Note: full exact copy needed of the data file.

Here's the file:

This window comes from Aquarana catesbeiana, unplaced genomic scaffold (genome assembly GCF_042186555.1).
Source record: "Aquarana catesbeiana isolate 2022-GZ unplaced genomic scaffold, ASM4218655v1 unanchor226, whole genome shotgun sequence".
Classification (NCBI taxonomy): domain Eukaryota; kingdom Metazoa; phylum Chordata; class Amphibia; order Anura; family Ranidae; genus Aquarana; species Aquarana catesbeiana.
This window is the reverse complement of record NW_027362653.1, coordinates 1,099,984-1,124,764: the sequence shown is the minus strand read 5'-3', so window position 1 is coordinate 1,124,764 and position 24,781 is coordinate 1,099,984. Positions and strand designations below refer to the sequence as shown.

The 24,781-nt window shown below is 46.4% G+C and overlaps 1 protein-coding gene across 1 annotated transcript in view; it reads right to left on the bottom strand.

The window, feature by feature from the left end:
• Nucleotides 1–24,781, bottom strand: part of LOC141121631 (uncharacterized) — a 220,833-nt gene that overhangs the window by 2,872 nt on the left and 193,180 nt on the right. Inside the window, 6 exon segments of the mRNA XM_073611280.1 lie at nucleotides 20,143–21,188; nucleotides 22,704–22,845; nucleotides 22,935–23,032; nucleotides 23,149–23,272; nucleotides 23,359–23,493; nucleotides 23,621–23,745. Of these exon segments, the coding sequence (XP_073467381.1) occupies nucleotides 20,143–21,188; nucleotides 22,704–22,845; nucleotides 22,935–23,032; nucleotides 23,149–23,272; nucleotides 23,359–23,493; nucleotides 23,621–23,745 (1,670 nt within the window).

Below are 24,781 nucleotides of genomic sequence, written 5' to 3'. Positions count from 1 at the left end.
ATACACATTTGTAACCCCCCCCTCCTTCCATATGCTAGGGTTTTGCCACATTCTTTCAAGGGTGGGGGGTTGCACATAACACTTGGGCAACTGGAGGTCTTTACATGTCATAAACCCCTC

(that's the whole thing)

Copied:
This window comes from Aquarana catesbeiana, unplaced genomic scaffold (genome assembly GCF_042186555.1).
Source record: "Aquarana catesbeiana isolate 2022-GZ unplaced genomic scaffold, ASM4218655v1 unanchor226, whole genome shotgun sequence".
Classification (NCBI taxonomy): domain Eukaryota; kingdom Metazoa; phylum Chordata; class Amphibia; order Anura; family Ranidae; genus Aquarana; species Aquarana catesbeiana.
This window is the reverse complement of record NW_027362653.1, coordinates 1,099,984-1,124,764: the sequence shown is the minus strand read 5'-3', so window position 1 is coordinate 1,124,764 and position 24,781 is coordinate 1,099,984. Positions and strand designations below refer to the sequence as shown.

The 24,781-nt window shown below is 46.4% G+C and overlaps 1 protein-coding gene across 1 annotated transcript in view; it reads right to left on the bottom strand.

The window, feature by feature from the left end:
• Nucleotides 1–24,781, bottom strand: part of LOC141121631 (uncharacterized) — a 220,833-nt gene that overhangs the window by 2,872 nt on the left and 193,180 nt on the right. Inside the window, 6 exon segments of the mRNA XM_073611280.1 lie at nucleotides 20,143–21,188; nucleotides 22,704–22,845; nucleotides 22,935–23,032; nucleotides 23,149–23,272; nucleotides 23,359–23,493; nucleotides 23,621–23,745. Of these exon segments, the coding sequence (XP_073467381.1) occupies nucleotides 20,143–21,188; nucleotides 22,704–22,845; nucleotides 22,935–23,032; nucleotides 23,149–23,272; nucleotides 23,359–23,493; nucleotides 23,621–23,745 (1,670 nt within the window).

Below are 24,781 nucleotides of genomic sequence, written 5' to 3'. Positions count from 1 at the left end.
ATACACATTTGTAACCCCCCCCTCCTTCCATATGCTAGGGTTTTGCCACATTCTTTCAAGGGTGGGGGGTTGCACATAACACTTGGGCAACTGGAGGTCTTTACATGTCATAAACCCCTC